Categories: Coding, Development Tools Tags:

As if I don’t have enough projects….

August 14, 2013 Leave a comment

I’ve been playing around with an Arduino micro processor to build a small midi foot controller/stomp box for an effects unit in my synth rack unit. I just need it to be able to make the effects unit flip flop between two patches and also switch from a dry to a mixed signal.

This is the circuit for my prototype (just one switch so far to switch the patches):

ArduinoMidiSwitchCircuitAnd this is the code (oh look, more C!):

#include <Bounce.h>

Midi controller for M300
Switch one toggle patches 2 and 3
Switch 2 toggles dry and mixed signal

#define SWITCH1 4           // header P4, pin 3 - Controls patch switch
#define LED 13              // on board led on pin 13
#define ALT_PATCH 3

  int patch = INITIAL_PATCH;

Bounce bouncer1 = Bounce(SWITCH1,5);    // setup 5 ms debounce on switch 1

// the setup routine runs once when you press reset:
void setup() {   
  Serial.begin(31250);                  //  Set MIDI baud rate:
  selectPatch(INITIAL_PATCH);           // Set inital patch number
  pinMode(SWITCH1,INPUT_PULLUP);        // Open switch is normally pulled high
  pinMode(LED, OUTPUT);                 // initialize the led pin as an output.
  digitalWrite(LED, HIGH);              // led on = initial patch  

// the loop routine runs over and over again forever:
void loop() {

  if (bouncer1.update()) {               // returns true if switch1 state changed (on or off)
    if (! {              // if switch is pressed (input low)
      if (patch == INITIAL_PATCH) {      // if current patch = initial patch
        selectPatch(ALT_PATCH);          // swap to alt patch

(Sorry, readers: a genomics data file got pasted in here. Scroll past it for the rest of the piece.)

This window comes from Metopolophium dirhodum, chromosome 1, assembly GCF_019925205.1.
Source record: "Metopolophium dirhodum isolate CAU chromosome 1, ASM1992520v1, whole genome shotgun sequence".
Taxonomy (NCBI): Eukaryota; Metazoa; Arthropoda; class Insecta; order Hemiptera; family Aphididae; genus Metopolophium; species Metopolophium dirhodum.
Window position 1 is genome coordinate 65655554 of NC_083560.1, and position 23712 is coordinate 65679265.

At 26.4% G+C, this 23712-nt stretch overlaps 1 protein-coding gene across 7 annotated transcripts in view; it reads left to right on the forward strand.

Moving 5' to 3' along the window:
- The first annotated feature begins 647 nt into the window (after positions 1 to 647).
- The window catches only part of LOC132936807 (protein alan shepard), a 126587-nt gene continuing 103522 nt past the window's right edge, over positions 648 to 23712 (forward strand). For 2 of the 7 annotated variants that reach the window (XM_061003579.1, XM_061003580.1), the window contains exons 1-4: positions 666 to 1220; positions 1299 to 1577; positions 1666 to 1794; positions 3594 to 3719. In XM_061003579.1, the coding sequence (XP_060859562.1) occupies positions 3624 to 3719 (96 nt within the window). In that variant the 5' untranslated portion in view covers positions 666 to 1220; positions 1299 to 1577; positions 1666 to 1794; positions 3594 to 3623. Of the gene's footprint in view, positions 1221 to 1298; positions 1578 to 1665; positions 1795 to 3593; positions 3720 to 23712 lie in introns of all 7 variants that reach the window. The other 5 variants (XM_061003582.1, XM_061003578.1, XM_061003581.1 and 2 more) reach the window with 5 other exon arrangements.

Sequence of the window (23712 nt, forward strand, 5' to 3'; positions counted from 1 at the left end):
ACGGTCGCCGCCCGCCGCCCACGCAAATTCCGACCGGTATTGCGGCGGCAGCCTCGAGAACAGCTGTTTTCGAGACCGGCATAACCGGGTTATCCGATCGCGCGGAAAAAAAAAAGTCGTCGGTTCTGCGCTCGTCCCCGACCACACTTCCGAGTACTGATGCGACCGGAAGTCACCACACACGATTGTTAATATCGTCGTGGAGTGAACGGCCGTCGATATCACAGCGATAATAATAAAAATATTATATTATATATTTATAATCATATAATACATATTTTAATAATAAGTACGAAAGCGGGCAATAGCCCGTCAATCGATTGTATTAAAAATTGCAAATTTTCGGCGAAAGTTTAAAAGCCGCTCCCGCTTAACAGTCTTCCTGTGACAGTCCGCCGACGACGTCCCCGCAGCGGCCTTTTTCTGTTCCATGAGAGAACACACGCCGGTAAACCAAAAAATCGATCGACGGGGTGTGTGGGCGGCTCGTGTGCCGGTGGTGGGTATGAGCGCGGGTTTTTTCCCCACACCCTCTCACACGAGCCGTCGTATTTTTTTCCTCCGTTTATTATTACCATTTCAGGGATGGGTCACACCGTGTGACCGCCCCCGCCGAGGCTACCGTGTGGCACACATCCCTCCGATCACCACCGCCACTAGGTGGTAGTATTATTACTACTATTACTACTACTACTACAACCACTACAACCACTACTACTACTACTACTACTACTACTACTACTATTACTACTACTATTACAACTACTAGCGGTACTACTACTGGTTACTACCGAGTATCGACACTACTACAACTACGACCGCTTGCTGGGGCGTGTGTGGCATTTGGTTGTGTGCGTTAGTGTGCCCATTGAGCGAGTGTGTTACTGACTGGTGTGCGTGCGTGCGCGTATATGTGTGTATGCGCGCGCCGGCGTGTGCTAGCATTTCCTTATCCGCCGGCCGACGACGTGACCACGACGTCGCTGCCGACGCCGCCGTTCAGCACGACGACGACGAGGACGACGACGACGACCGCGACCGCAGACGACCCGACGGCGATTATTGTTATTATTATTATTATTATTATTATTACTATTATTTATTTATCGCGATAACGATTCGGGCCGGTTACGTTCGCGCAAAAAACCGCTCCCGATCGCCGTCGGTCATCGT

patch=ALT_PATCH;                 // remember it
        digitalWrite(LED, LOW);          // led off = alt patch
      else {                             // current patch = alt patch
        selectPatch(INITIAL_PATCH);      // swap to inital patch
        patch=INITIAL_PATCH;             // remember it
        digitalWrite(LED, HIGH);         // led on = inital patch


void selectPatch(int patchNum) {
  Serial.write(0xC0);                    // change patch command
  Serial.write(patchNum-1);              // patch '1' is really zero etc

I am going to look at using Exclusive ORs to replace the ‘state’ code and LED flip flopping but for now this works very well. Hook up another switch, bit more code and the prototype will be done.

Total turn around time so far to get to this point (including installing the compiler and research), about an hour!

Makes the iPhone programming look ridiculously hard (still trying to figure out how to fix a memory leak. I know where it is, just not how to fix. very frustrating!).

Categories: Coding, Development Tools Tags:

PARMGEN and System Libraries…

August 12, 2013 Leave a comment

The deployment phase (step 11 on the menu) of creating and loading an RTE with PARMGEN copies all the run time data to the run time libraries.  Some of these members need to go into system libraries such as SYS1.PROCLIB and SYS1.VTAMLST or your user versions of same.

Rather than overwrite my current live run time procedures and VTAMLST members I configure PARMGEN to write them to  ‘staging’ libraries. From there I can double check them against the current live members before committing them.

To configure PARMGEN to write to your own system data sets, edit the $GBL$USR member in WCONFIG by selecting option 8 on the main menu and then option 2 and change the highlighted lines shown in this screen shot:


You have to manually create these data sets yourself but that is easy enough using ISPF option 3,2.

After the initial deployment, most of the time you will only need to copy run time JCL from the proclib and possibly vtam list members from the vtamlst staging libraries to your actual live system data sets.